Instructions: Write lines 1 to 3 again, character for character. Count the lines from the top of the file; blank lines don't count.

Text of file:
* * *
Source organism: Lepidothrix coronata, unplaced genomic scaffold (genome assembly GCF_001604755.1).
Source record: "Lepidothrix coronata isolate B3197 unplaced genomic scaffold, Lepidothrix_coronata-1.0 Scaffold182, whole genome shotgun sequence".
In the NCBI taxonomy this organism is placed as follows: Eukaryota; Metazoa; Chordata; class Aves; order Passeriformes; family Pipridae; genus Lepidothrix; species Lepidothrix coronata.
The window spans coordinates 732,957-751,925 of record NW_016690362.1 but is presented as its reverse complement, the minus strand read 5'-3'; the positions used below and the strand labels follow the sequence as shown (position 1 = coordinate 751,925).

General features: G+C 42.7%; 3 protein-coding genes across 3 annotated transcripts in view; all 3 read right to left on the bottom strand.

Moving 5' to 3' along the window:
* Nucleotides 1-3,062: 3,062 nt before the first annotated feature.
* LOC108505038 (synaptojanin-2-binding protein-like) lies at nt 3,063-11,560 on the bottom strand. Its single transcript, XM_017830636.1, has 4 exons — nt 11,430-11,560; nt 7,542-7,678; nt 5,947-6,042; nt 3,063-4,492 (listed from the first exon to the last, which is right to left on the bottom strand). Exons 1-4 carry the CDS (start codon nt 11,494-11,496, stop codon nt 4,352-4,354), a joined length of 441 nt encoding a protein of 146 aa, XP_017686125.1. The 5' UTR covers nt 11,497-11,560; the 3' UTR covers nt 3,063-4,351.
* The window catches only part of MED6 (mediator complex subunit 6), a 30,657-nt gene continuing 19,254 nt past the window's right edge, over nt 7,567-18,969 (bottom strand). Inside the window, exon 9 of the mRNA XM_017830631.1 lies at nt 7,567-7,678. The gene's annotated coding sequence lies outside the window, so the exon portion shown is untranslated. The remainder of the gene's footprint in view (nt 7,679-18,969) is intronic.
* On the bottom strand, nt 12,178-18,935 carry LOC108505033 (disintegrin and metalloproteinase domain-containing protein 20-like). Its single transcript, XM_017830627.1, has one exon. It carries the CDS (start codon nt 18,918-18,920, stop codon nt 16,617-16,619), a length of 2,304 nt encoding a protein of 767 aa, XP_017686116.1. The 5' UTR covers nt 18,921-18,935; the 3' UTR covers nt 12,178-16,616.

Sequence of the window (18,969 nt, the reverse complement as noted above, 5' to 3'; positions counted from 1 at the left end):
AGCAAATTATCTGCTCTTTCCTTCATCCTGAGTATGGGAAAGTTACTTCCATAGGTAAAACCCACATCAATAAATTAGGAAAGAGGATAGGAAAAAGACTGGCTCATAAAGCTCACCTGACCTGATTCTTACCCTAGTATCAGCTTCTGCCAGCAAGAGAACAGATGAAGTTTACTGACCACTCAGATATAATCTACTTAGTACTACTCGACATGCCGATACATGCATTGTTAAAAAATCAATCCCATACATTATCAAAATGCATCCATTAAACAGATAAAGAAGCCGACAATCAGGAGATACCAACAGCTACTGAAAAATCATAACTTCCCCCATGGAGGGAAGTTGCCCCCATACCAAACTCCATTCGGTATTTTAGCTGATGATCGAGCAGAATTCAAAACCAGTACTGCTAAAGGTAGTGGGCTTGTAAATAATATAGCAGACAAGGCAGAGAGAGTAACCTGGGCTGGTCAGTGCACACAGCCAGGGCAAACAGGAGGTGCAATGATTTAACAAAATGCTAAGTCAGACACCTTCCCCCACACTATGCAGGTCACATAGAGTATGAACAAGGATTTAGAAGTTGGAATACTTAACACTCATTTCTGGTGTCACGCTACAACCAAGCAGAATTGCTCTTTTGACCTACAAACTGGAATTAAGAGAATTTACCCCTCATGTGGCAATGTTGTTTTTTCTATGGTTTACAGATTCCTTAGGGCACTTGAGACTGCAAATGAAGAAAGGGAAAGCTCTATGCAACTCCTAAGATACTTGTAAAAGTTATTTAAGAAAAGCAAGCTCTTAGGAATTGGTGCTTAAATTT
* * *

Source organism: Lepidothrix coronata, unplaced genomic scaffold (genome assembly GCF_001604755.1).
Source record: "Lepidothrix coronata isolate B3197 unplaced genomic scaffold, Lepidothrix_coronata-1.0 Scaffold182, whole genome shotgun sequence".
In the NCBI taxonomy this organism is placed as follows: Eukaryota; Metazoa; Chordata; class Aves; order Passeriformes; family Pipridae; genus Lepidothrix; species Lepidothrix coronata.